When the city passed new regulations last year for building in areas prone to flooding, officials predicted the rules would change development patterns in Lawrence.
What they didn't know was that the floodplain itself would change.
Prompted by the new rules and the discussion that preceded adoption of the regulations, landowners and developers have been applying in record numbers to have the federal government redraw the 100-year floodplain map to exclude their properties.
So far in 2003, 61 properties that were in the floodplain have been removed. In a typical year, officials said, the maximum number would be closer to 15.
"That's been the most immediate and obvious effect of the floodplain regulations," city planner Bryan Dyer said last week.
Mayor David Dunfield, who was the leading proponent of the new rules, said the map changes were to be expected.
"It's not surprising that there are more map amendments being filed or attempted," Dunfield said. "Obviously, if there are stricter regulations concerning development, then the consequences of the map being inaccurate are greater -- an owner would be more motivated to get the map corrected."
The regulations were adopted by the Lawrence City Commission in October 2002 and went into effect in January.
They require builders to do a hydrological study showing their development wouldn't expand the floodplain. The rules apply only to properties already designated by the Federal Emergency Management Agency as part of the 100-year floodplain. Those studies, developers say, typically cost between $3,000 and $5,000, depending on the size and location of the lot under development.
To avoid those costs, property owners have used two methods to obtain changes to the floodplain map: letters of map amendment (known as LOMAs) and letters of map revision, known as LOMRs.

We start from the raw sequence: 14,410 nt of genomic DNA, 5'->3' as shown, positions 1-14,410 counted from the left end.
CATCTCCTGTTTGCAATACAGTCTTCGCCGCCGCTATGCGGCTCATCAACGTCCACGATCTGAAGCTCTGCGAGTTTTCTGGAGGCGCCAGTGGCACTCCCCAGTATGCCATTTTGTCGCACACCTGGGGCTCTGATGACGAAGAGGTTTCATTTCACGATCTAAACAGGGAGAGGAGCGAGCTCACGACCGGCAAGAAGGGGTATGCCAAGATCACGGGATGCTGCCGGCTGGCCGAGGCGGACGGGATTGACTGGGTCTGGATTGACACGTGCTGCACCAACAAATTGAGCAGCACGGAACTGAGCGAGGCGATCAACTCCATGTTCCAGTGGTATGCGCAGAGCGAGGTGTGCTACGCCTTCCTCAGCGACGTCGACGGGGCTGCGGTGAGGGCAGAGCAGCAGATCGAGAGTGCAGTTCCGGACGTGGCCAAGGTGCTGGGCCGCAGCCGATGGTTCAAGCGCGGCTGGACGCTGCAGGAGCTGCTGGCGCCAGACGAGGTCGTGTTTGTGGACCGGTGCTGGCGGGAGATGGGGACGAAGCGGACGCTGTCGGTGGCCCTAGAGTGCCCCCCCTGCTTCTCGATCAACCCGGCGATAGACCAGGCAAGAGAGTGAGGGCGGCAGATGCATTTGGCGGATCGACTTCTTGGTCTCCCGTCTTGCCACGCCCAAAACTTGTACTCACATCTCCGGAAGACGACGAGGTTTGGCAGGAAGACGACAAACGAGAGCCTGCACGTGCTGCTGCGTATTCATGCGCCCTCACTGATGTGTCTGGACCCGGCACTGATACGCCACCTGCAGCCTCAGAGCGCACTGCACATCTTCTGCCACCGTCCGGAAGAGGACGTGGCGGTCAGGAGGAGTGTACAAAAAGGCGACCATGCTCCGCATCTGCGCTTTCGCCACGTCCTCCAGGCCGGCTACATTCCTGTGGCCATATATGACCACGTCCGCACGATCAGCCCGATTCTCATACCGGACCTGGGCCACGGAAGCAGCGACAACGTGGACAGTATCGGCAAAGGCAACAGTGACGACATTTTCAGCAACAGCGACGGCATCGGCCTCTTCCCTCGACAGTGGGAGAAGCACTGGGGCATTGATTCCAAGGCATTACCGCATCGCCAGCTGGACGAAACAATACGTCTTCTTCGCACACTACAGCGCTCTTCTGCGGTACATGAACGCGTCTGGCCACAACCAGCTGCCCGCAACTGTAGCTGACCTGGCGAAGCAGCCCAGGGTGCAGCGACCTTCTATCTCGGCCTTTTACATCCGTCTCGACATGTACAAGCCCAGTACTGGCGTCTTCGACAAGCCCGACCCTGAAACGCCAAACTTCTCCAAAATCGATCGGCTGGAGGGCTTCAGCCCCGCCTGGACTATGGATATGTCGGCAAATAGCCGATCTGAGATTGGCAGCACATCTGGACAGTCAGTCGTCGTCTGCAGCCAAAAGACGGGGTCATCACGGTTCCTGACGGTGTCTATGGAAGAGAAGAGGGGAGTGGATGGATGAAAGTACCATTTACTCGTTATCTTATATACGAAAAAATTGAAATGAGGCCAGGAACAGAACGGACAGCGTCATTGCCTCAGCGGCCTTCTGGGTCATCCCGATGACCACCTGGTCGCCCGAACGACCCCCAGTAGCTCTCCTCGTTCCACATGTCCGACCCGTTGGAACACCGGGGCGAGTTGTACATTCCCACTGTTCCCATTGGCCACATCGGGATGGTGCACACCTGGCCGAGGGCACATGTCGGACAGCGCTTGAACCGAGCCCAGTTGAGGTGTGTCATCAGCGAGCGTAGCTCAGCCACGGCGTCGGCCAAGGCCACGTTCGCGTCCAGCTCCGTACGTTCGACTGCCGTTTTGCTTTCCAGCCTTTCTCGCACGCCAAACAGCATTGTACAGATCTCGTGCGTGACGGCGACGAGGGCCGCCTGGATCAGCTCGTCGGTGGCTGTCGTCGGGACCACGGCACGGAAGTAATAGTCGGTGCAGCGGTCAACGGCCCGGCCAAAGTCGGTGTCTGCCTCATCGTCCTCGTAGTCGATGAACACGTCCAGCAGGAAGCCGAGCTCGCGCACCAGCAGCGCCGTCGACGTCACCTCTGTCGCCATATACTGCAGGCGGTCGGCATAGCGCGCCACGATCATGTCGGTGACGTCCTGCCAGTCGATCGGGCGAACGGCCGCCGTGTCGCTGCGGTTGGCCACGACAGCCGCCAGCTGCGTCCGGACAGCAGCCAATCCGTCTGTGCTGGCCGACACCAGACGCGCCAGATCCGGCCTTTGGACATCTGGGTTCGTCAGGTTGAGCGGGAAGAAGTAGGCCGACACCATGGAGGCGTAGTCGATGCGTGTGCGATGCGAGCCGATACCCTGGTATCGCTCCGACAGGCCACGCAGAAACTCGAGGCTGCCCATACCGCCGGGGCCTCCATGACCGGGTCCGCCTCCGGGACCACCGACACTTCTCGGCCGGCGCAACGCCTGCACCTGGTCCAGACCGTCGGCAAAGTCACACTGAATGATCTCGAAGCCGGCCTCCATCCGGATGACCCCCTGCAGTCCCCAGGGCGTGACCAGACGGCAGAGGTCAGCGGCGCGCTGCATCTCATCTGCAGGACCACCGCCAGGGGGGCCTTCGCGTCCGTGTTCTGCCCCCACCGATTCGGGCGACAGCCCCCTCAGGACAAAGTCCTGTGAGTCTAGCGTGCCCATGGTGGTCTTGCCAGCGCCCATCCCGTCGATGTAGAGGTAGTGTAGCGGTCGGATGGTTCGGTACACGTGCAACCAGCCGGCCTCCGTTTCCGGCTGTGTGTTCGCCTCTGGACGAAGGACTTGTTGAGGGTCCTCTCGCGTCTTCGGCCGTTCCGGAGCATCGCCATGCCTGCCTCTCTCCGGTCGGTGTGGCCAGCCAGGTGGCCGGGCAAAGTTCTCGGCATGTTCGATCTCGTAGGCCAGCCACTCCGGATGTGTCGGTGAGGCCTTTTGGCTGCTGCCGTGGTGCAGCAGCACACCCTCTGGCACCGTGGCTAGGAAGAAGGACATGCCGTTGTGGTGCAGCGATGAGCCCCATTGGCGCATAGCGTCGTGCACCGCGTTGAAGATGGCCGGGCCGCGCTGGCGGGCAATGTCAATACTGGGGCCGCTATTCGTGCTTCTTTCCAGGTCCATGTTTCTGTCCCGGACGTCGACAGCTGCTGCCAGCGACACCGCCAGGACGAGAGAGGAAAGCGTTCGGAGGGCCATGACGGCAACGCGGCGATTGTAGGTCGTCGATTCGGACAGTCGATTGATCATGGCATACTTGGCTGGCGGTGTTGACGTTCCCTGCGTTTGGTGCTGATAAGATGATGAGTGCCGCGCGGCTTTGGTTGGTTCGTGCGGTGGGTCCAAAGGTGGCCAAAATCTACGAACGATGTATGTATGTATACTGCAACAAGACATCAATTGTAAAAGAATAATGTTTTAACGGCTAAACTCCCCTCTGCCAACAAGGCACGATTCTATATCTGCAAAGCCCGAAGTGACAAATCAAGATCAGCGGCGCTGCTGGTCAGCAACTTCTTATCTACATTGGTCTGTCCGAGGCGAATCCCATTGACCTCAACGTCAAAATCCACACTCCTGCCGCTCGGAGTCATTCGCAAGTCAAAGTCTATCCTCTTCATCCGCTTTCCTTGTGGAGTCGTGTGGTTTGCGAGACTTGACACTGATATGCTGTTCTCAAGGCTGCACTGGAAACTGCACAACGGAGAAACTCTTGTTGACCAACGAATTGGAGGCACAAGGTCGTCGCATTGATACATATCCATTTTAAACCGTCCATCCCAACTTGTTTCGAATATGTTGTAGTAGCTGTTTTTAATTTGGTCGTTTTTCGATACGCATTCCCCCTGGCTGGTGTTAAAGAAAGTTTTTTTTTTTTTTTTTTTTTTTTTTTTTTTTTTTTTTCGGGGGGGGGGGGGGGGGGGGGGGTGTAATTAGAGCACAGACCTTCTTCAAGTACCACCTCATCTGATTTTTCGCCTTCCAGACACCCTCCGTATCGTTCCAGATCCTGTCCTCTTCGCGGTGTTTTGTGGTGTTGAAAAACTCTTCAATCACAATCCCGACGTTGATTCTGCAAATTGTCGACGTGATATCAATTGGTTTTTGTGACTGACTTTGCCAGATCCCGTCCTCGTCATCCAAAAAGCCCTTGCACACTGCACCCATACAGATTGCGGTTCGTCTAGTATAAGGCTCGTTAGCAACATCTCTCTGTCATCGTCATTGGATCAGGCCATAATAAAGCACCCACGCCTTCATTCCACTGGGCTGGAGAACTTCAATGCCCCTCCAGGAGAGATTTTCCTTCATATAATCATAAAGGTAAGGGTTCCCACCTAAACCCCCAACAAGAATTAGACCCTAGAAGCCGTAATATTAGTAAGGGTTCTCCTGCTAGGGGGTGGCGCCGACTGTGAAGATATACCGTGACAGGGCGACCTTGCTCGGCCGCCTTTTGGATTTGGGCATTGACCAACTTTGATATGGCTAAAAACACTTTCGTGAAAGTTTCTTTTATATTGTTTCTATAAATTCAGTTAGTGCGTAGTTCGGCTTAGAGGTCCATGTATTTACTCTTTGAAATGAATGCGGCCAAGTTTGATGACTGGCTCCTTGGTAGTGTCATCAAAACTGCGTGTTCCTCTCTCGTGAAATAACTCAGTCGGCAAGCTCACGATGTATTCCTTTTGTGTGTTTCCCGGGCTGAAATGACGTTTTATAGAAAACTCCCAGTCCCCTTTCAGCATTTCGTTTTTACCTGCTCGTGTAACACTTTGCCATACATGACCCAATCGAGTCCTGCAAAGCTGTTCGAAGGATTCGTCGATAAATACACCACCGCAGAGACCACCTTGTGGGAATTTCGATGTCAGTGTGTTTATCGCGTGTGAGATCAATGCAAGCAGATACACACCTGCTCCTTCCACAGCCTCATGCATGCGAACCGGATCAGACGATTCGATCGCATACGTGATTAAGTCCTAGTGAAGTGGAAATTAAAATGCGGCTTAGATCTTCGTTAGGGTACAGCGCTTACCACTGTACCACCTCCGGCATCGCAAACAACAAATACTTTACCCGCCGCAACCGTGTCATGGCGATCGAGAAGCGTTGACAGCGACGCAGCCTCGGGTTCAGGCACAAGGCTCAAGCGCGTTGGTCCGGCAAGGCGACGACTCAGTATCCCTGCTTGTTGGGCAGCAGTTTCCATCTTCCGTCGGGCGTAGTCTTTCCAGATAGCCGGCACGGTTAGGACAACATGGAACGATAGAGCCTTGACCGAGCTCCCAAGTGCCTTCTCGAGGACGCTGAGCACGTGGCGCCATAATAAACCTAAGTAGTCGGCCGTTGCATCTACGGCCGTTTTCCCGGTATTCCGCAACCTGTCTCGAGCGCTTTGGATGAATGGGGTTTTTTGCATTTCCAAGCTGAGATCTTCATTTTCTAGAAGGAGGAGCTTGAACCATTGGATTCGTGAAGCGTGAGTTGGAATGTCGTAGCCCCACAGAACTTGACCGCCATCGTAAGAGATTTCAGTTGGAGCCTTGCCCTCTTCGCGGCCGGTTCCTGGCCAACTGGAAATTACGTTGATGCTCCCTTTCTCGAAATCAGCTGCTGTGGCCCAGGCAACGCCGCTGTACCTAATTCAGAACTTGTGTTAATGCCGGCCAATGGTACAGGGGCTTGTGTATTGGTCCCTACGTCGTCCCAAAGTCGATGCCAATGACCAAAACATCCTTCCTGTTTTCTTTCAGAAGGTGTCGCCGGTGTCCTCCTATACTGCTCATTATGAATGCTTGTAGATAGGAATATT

Under LOMAs, property owners get the Federal Emergency Management Agency to admit it made a mistake to include their land in the floodplain map. Under LOMRs, owners take steps -- such as elevating buildings and filling in the landscaping -- to physically remove property from the floodplain.
Lance Johnson of the Peridian Group, a Lawrence development firm, obtained LOMRS for 20 homes in southwest Lawrence. He began the process, he said, before the city adopted its floodplain regulations -- when a more restrictive version of the rules appeared likely.
Johnson said the work to obtain a LOMR costs "thousands of dollars."
"It has not helped toward making more affordable housing in Lawrence," Johnson said. "LOMRs are not cheap."
Aside from the map revisions, Dyer said, the effects of the regulations have been subtle. The number of applications to build in the floodplain is similar to pre-regulations levels, though all of this year's permits are for land that was grandfathered in and unaffected by the rules.
Instead, Dyer said, developers in conversations with city planners appear to be taking a more gingerly approach to floodplain development.
"They're putting much more thought into it," Dyer said.
Dunfield said he expected the Lawrence City Commission soon would revisit the floodplain regulations. Though some added restrictions are expected, he said they would look nothing like the much-protested "freeboard" area that would have added thousands of homes to the floodplain -- a provision commissioners initially rejected.
"I don't think we'll be going back to the language that was turned down last time," he said. "I think we need to find a new formula if we're going to modify the regulations again."